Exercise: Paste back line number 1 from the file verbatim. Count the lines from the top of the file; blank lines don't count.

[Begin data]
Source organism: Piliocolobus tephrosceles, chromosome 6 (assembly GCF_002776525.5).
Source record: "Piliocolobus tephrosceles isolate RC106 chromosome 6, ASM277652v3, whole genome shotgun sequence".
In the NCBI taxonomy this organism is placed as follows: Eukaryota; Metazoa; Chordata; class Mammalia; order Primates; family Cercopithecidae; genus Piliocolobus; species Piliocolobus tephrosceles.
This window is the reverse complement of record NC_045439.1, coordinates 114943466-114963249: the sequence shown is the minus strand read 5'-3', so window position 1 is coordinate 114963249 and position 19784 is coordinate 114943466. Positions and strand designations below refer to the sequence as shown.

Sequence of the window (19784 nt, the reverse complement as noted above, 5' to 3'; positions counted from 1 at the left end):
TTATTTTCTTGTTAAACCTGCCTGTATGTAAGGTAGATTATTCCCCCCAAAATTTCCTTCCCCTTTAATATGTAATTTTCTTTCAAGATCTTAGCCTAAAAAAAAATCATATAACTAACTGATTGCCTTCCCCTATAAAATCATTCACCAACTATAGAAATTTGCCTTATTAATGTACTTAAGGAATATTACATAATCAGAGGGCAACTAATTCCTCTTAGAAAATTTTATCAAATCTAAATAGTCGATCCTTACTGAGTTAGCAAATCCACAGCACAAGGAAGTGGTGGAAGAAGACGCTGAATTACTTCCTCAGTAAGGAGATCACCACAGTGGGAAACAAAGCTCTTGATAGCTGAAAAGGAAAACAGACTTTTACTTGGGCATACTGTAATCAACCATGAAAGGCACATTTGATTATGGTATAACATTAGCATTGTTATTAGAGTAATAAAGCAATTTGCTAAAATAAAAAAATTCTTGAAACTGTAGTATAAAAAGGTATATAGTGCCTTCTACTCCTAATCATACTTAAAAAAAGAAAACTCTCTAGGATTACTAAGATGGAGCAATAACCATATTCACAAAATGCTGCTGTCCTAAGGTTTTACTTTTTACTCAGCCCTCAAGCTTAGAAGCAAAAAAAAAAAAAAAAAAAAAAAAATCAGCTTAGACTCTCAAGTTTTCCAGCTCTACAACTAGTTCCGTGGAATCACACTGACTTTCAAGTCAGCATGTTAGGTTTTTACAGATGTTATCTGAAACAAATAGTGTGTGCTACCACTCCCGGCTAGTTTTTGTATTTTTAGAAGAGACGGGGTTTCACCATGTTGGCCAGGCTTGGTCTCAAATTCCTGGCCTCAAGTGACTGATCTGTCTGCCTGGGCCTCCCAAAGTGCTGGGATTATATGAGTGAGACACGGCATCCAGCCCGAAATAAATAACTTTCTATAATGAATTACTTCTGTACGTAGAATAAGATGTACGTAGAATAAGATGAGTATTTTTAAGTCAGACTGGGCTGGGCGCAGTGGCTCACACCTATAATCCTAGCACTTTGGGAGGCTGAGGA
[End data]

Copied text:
Source organism: Piliocolobus tephrosceles, chromosome 6 (assembly GCF_002776525.5).